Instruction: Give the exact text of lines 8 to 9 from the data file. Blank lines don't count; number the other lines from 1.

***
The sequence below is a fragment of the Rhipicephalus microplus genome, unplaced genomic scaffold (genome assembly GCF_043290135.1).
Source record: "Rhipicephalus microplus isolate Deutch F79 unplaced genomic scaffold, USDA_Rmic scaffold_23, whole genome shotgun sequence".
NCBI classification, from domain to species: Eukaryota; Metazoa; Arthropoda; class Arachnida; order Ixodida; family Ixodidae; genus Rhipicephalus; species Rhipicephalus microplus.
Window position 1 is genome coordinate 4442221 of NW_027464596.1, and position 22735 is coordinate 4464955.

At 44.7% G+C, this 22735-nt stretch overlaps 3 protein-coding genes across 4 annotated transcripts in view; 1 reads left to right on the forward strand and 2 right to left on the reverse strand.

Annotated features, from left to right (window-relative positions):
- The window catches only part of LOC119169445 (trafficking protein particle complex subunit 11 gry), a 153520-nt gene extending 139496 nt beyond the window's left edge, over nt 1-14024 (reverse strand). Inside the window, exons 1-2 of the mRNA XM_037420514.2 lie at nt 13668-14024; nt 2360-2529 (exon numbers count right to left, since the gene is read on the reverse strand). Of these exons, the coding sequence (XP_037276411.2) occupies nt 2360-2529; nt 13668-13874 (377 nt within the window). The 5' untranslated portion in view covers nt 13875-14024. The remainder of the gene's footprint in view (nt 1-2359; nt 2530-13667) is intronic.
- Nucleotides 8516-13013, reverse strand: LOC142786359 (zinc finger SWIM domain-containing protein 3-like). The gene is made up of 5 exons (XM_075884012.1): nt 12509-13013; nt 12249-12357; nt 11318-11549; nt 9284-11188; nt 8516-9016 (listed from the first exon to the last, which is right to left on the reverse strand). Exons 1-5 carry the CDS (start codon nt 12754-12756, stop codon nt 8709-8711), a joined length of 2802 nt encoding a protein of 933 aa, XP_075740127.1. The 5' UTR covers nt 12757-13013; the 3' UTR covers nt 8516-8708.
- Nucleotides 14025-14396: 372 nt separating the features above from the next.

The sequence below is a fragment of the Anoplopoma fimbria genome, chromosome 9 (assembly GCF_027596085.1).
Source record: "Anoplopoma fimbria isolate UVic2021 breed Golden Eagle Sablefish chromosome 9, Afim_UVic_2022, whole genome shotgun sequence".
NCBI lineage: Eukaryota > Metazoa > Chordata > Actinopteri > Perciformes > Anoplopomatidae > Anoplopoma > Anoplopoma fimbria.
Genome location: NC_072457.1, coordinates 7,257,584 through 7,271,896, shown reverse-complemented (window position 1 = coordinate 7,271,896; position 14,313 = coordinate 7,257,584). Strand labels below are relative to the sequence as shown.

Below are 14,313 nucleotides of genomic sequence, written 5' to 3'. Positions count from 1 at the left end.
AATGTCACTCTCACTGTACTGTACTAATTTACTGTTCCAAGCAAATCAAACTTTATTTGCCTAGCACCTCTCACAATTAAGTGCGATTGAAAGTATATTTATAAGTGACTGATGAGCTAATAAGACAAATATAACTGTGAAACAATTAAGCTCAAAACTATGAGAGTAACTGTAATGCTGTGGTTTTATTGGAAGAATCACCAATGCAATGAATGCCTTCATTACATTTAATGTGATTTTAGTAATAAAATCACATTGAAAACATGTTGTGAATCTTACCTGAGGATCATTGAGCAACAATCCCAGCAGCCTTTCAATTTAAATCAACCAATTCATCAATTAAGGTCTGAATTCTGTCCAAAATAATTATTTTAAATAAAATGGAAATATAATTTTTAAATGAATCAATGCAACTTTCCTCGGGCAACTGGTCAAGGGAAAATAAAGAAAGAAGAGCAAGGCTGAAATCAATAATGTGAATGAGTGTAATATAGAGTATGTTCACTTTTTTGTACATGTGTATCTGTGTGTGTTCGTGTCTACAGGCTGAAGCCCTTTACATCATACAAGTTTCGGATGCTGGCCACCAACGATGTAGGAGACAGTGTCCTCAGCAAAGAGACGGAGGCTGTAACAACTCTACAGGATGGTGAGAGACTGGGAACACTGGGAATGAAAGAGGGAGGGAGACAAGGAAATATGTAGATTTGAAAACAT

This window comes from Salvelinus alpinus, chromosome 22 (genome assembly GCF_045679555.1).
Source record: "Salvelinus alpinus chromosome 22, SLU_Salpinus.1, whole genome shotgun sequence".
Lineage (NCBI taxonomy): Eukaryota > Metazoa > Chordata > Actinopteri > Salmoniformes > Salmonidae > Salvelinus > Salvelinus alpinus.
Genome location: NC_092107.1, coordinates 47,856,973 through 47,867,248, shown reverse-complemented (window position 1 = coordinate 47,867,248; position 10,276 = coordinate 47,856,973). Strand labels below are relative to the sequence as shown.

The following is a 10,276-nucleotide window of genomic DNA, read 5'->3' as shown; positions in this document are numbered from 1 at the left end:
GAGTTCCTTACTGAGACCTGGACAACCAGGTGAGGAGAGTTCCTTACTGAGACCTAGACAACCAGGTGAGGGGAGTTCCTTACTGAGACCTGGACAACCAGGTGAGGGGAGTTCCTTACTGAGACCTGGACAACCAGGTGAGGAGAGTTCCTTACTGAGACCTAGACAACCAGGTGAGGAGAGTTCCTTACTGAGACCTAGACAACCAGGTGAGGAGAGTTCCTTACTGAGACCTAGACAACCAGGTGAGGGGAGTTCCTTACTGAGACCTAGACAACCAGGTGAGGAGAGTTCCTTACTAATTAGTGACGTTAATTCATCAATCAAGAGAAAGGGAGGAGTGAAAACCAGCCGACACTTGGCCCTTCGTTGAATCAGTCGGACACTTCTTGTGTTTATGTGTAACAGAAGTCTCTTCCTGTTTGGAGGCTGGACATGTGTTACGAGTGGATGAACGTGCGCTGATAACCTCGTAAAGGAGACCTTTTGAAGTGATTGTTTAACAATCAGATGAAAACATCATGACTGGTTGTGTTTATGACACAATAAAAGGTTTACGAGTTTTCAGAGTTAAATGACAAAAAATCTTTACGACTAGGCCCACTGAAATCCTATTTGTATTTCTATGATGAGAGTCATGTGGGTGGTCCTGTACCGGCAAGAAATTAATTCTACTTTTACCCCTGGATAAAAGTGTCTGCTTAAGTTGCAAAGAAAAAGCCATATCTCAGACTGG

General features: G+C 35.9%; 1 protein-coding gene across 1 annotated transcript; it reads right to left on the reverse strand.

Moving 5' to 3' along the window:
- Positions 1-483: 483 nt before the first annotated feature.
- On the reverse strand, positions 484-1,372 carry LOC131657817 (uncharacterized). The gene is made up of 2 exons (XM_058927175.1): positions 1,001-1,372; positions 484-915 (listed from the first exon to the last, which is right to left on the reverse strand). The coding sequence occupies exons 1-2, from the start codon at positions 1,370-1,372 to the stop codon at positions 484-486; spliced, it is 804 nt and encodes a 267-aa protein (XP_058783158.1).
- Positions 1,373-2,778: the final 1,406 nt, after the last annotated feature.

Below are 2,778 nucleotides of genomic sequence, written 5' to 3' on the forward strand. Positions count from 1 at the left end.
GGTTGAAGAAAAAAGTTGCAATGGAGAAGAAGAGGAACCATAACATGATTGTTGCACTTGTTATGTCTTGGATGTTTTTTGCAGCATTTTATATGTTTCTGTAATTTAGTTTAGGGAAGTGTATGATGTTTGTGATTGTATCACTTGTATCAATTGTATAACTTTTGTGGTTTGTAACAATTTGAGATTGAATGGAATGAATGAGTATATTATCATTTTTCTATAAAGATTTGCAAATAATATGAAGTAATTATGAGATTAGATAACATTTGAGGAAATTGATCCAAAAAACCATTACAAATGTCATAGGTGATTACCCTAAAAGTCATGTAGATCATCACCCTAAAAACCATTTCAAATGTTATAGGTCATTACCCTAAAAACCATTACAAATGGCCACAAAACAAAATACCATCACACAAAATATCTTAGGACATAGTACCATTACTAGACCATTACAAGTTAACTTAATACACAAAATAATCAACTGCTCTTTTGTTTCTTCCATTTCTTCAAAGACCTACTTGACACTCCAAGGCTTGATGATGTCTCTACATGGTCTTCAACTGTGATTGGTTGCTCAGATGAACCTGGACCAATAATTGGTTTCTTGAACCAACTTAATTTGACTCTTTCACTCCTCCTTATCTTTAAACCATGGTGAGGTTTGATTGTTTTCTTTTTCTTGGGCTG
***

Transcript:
- Nucleotides 8516-13013, reverse strand: LOC142786359 (zinc finger SWIM domain-containing protein 3-like). The gene is made up of 5 exons (XM_075884012.1): nt 12509-13013; nt 12249-12357; nt 11318-11549; nt 9284-11188; nt 8516-9016 (listed from the first exon to the last, which is right to left on the reverse strand). Exons 1-5 carry the CDS (start codon nt 12754-12756, stop codon nt 8709-8711), a joined length of 2802 nt encoding a protein of 933 aa, XP_075740127.1. The 5' UTR covers nt 12757-13013; the 3' UTR covers nt 8516-8708.
- Nucleotides 14025-14396: 372 nt separating the features above from the next.